The story of the Northern Bald Ibis (Geronticus eremita) combines current conservation needs and cultural-historical research questions in an exemplary way. This species is one of the most threatened birds in the world; it was listed as “critically endangered” in the IUCN Red List for 24 years, before being downgraded to “endangered” in 2018 due to extensive protection efforts [5]. Its unique appearance, conspicuous behaviour and diverse flight characteristics make this migratory bird a noticeable creature both on the ground and in the air. Moreover, humans created preferable habitat for the species by cultivating fields and meadows in different regions and epochs; this inevitably made the history and fate of this species closely interwoven with that of the human cultures with which it interacted and shared habitats [6,7,8].
The oldest and most extensive historical evidence on the Northern Bald Ibis and its sudden disappearance comes from ancient Egypt, where its depiction was used in Egyptian scripts as a hieroglyph with the easily recognizable characteristic shape and other features of the bird’s body [4]. As a natural model for the hieroglyphic sign for “blessed ancestor spirits” (Akh), the bird attained great religious and symbolic significance (for more information, see the Appendix A).
In this paper, we trace the history of the Northern Bald Ibis over five millennia through different periods from ancient Egypt to the present. Current knowledge of Egyptology is combined with biological and ecological research and current protection measure. Ancient evidence witnesses a decline caused by higher human activity and responses to a climate change, on the other hand late medieval and modern evidence show other reasons of the decline. The paper combines all available data (both ancient, later, and modern) to shed light on ecological and cultural-historical peculiarities of the species and, mainly, on the reasons for the decline of the bird’s population in different regions. This interdisciplinary and comparative approach helps generate strategies for current and planned protection measures for the Northern Bald Ibis and other endangered migratory bird species.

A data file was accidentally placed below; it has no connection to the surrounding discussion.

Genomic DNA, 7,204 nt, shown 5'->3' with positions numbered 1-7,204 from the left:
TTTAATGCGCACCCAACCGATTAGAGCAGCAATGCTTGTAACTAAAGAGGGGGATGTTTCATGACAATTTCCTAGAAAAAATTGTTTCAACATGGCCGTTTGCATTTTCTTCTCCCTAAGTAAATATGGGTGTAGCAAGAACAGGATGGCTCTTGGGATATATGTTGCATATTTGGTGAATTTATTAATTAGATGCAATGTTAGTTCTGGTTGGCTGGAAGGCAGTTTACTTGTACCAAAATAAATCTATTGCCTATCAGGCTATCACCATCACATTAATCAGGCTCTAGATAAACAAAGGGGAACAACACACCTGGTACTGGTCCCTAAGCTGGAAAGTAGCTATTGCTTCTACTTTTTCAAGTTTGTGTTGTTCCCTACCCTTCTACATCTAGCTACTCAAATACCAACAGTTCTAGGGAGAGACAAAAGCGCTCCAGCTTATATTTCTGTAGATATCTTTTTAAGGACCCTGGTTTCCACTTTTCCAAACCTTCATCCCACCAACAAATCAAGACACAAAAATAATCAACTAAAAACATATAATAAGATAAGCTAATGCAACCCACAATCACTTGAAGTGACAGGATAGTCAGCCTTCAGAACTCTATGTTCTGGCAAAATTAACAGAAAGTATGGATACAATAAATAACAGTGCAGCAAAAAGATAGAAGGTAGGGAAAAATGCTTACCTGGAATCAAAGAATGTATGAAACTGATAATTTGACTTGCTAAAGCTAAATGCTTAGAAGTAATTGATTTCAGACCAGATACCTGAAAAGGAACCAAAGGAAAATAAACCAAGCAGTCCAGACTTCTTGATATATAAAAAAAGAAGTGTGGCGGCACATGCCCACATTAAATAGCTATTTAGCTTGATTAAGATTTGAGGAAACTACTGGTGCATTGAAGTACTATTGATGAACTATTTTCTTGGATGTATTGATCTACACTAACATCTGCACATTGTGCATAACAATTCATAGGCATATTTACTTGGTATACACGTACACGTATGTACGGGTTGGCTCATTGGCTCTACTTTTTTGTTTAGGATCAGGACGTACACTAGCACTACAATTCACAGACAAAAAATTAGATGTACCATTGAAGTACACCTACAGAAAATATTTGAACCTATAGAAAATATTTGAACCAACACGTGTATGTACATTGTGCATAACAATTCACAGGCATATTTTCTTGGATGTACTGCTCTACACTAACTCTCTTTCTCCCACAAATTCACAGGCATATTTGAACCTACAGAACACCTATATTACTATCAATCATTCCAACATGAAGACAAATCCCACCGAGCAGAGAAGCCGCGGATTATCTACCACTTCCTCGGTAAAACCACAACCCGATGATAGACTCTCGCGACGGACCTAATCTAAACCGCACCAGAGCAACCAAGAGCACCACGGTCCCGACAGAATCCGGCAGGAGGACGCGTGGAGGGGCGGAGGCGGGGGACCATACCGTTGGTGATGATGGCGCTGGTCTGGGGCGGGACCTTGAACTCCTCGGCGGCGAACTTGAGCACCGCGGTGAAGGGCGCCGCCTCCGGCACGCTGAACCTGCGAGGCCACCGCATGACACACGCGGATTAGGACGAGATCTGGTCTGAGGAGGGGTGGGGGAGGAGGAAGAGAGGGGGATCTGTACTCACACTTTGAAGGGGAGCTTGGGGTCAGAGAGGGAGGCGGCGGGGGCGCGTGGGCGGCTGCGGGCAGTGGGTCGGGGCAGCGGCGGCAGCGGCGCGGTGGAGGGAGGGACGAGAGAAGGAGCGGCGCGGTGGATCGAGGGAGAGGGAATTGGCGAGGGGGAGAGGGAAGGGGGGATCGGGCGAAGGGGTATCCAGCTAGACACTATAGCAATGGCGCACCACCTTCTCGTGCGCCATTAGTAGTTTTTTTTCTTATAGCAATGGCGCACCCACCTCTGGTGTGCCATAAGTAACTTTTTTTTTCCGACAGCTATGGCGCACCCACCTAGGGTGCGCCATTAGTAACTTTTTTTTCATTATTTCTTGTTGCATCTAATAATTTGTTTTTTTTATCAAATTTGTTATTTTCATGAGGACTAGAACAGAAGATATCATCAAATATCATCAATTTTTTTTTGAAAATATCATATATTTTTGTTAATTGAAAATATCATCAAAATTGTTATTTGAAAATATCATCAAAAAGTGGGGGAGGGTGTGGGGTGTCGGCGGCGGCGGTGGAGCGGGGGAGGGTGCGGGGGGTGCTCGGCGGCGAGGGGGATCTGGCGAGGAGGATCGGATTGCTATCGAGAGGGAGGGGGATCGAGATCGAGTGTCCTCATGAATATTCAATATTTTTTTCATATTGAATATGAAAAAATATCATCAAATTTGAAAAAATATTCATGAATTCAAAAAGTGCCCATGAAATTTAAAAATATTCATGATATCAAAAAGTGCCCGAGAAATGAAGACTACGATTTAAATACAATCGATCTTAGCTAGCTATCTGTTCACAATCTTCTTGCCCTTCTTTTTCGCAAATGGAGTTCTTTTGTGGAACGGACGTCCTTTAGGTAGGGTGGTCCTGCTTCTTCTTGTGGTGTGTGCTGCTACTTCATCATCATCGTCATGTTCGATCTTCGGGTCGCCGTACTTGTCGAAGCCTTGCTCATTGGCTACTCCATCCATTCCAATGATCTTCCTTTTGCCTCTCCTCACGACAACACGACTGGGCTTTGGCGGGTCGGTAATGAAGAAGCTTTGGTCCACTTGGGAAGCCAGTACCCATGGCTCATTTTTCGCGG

2. Materials and Methods

2.1. Biology and Ecology

This paper specifically refers to studies on Northern Bald Ibis behaviour and ecology done within the framework of a European LIFE reintroduction project (LIFE+12-BIO_AT_000143;, accessed on 22 June 2014) and the underlying feasibility study [5]. These projects aim to establish a migratory population in Central Europe with a migration tradition to southern Tuscany. A steadily increasing number of wild-living birds (199 individuals in late 2021) migrate between the common wintering site and different breeding sites north and south of the Alps [9].